Feeds

A Deadlock Holiday

What to do now there's no Moore's Law?

Remote control for virtualized desktops

Stob Moore's Law, I need hardly remind a top-notch industry professional like you, states that as the density of silicon circuitry doubles, the probability of you not being able to find some sensibly-priced extra memory to fit your old lappy approaches 1.0.

In recent times it has become generally admitted that, if this well-known observation has not yet quite joined Elvis, it is at the very least fiddling determinedly with the fire exit door. Instead of increasingly quick processors, we are given increasingly cored processors. Whereas it used to take just one running instance of Access 2000 to bring your CPU usage meter to 100%, it now takes two, four or possibly 128.

Once upon a time, all one needed to know about multi-tasking code was how to hang a few lines of badly-written (I speak for myself) assembly language off the timer interrupt. Those were the days, my friend, we thought they'd carry on; yet here I am giving you a whistle-stop tour through the baffling mechanisms designed to help you envisage and write para-multi-threaded applications.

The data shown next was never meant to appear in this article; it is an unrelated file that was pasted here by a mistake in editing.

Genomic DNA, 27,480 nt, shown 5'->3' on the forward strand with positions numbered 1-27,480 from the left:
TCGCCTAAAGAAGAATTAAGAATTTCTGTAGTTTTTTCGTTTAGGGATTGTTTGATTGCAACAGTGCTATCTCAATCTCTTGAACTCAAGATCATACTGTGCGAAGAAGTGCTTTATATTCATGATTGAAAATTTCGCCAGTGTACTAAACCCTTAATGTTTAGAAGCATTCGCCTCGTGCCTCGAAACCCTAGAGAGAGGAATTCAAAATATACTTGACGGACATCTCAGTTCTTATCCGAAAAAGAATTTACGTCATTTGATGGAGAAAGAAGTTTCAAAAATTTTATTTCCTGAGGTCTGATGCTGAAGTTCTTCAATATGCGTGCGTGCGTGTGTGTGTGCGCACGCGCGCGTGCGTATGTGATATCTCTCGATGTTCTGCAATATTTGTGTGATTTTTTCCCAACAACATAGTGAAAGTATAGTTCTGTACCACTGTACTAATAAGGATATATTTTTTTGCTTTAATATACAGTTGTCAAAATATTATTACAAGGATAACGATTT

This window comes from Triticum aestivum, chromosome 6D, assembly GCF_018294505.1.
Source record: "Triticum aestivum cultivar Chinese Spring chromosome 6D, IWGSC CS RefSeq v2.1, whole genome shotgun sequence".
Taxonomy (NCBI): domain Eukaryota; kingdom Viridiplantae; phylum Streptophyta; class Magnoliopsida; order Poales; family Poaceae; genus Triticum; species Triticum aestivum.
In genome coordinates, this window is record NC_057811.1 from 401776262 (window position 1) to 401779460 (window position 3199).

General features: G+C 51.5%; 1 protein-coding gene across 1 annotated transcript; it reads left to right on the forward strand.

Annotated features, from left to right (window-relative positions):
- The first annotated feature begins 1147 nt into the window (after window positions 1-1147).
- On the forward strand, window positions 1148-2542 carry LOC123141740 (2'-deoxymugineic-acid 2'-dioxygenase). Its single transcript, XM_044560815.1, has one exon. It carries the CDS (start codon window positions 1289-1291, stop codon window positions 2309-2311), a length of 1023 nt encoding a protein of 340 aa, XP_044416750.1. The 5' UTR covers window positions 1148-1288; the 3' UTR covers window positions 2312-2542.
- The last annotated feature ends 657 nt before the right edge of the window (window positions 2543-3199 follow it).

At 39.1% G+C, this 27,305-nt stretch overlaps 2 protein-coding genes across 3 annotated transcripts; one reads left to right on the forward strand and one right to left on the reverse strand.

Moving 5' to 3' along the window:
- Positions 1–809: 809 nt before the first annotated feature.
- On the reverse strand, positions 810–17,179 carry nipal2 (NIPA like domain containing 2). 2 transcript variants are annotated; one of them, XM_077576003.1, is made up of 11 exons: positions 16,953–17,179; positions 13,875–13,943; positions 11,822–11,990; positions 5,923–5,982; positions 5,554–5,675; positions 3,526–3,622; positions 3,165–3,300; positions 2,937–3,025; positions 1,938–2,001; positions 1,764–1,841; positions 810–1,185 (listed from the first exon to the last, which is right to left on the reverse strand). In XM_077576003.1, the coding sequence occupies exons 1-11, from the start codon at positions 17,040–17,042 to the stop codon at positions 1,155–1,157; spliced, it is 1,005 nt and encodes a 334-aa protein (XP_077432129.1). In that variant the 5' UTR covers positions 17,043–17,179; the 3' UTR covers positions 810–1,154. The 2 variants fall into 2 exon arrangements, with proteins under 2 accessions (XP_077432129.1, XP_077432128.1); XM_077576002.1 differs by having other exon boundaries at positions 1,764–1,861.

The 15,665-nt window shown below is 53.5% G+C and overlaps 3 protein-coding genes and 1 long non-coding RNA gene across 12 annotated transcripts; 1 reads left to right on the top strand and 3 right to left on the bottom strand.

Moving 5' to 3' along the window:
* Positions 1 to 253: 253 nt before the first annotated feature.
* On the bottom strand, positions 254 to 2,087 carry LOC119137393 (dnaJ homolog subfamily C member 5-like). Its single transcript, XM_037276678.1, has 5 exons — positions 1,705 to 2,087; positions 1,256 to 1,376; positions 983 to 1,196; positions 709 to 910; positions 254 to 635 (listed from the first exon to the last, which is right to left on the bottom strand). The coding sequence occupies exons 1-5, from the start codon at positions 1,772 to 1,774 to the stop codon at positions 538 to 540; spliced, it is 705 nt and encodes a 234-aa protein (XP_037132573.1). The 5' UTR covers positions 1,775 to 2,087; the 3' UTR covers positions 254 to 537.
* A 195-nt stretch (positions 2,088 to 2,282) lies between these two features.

Let us begin with some ancient history.

Co- not Sub-

The great Donald Knuth described the coroutine, a mechanism for writing single-tasked multi-tasking that allowed any programmer to cope with any situation, merely by thinking of everything at once.

Although it has never really taken off as a popular programming construct, it has been very influential, in particular pioneering the important adjective 'lightweight' (subroutines are a lightweight specialisation of coroutines). Nowadays, of course, 'lightweight' is used as a synonym for 'good' throughout comp. sci., yet it still retains a special affinity for the parallel and pseudo-parallel arts.